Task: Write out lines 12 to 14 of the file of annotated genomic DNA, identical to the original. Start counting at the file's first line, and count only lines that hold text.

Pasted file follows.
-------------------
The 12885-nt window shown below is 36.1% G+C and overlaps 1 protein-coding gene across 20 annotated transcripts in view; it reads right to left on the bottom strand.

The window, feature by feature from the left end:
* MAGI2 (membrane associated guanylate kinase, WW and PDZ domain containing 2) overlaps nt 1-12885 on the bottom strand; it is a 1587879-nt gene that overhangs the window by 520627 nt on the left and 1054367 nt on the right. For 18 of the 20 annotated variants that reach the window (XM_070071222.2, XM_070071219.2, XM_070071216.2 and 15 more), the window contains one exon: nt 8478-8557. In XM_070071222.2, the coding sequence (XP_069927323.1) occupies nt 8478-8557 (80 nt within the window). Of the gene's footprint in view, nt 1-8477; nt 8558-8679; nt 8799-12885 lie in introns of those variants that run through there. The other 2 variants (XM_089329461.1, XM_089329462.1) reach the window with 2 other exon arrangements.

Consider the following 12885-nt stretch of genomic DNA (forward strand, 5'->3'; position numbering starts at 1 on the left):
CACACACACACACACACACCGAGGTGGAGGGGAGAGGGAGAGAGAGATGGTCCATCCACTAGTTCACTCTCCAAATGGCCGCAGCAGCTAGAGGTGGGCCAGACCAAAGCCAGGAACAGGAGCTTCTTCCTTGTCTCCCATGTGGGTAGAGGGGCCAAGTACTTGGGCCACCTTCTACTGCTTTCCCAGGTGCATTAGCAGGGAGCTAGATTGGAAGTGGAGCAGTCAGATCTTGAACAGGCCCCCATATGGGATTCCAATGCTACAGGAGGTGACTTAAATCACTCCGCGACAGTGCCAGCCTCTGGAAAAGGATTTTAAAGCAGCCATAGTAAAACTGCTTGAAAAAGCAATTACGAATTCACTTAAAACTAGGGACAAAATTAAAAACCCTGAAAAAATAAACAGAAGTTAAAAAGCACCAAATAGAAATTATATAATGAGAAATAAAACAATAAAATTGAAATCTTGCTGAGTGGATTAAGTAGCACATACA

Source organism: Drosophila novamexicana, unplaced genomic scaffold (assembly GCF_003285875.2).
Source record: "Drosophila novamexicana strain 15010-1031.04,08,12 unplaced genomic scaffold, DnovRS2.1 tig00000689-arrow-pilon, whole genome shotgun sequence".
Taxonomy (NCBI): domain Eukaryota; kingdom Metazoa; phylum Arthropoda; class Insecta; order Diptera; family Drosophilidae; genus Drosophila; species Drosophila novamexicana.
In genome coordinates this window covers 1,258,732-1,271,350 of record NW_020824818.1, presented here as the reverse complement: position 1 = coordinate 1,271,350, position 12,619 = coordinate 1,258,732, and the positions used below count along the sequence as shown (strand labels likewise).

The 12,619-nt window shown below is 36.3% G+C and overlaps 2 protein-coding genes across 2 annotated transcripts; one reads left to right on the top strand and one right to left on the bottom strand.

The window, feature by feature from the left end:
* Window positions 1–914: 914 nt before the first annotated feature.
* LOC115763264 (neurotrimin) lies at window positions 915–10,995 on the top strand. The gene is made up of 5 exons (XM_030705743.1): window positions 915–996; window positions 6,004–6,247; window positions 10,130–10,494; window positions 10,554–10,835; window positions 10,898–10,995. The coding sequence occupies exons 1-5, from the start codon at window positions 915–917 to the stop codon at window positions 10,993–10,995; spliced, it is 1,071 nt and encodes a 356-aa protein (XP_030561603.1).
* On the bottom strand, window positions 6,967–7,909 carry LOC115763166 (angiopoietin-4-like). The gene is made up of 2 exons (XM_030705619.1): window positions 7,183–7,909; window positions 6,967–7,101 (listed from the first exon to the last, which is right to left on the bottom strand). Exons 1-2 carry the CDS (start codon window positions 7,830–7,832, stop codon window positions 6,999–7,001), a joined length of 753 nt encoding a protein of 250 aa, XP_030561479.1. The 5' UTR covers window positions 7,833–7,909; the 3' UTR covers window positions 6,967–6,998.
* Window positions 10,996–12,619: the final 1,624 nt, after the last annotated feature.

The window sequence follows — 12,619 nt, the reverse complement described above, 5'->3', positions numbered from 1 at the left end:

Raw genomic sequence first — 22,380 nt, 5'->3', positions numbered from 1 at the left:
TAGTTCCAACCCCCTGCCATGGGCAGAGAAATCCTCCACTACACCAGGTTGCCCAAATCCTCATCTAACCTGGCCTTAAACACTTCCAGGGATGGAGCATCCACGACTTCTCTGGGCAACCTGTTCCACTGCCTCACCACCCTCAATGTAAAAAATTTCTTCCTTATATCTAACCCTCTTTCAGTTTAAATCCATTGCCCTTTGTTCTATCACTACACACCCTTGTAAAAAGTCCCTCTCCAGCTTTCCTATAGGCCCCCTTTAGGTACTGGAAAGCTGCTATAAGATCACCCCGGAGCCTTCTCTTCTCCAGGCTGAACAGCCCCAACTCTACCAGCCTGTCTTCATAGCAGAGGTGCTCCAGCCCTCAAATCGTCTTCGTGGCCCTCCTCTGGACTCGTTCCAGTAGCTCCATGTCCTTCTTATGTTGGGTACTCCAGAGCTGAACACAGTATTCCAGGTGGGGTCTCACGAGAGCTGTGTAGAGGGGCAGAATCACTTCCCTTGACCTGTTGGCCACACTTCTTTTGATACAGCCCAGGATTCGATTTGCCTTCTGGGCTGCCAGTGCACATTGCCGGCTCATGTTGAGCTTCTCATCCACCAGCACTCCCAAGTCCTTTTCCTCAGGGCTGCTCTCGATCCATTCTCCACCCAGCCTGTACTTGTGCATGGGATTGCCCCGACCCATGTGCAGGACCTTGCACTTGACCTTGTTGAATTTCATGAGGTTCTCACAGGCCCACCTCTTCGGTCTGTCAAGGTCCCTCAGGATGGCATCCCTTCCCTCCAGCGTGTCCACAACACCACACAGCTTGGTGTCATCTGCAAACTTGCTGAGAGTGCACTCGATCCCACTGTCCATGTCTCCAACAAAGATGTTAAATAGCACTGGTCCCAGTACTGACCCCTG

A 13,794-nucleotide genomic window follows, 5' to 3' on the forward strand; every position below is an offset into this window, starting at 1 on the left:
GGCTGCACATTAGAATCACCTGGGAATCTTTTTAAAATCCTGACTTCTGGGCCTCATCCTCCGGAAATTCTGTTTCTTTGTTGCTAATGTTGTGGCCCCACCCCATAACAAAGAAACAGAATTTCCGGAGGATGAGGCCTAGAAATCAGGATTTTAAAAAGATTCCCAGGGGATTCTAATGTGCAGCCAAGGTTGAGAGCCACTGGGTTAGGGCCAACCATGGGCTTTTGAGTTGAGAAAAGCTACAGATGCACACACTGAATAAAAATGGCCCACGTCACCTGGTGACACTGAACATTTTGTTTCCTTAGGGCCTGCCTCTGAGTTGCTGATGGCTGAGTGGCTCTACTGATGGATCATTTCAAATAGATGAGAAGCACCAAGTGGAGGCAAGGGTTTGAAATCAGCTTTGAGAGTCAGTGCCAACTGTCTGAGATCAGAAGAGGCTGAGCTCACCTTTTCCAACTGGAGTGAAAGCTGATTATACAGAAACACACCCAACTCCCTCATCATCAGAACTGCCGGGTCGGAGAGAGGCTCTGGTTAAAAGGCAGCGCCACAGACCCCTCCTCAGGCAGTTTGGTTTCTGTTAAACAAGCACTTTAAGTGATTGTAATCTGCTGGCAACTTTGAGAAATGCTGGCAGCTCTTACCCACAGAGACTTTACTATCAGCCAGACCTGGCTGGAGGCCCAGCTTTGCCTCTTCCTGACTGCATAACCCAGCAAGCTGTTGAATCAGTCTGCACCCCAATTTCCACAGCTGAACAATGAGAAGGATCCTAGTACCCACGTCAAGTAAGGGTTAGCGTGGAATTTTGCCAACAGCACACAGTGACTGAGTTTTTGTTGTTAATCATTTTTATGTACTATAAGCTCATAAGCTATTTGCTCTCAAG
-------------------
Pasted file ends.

* Window positions 1–914: 914 nt before the first annotated feature.
* LOC115763264 (neurotrimin) lies at window positions 915–10,995 on the top strand. The gene is made up of 5 exons (XM_030705743.1): window positions 915–996; window positions 6,004–6,247; window positions 10,130–10,494; window positions 10,554–10,835; window positions 10,898–10,995. The coding sequence occupies exons 1-5, from the start codon at window positions 915–917 to the stop codon at window positions 10,993–10,995; spliced, it is 1,071 nt and encodes a 356-aa protein (XP_030561603.1).
* On the bottom strand, window positions 6,967–7,909 carry LOC115763166 (angiopoietin-4-like). The gene is made up of 2 exons (XM_030705619.1): window positions 7,183–7,909; window positions 6,967–7,101 (listed from the first exon to the last, which is right to left on the bottom strand). Exons 1-2 carry the CDS (start codon window positions 7,830–7,832, stop codon window positions 6,999–7,001), a joined length of 753 nt encoding a protein of 250 aa, XP_030561479.1. The 5' UTR covers window positions 7,833–7,909; the 3' UTR covers window positions 6,967–6,998.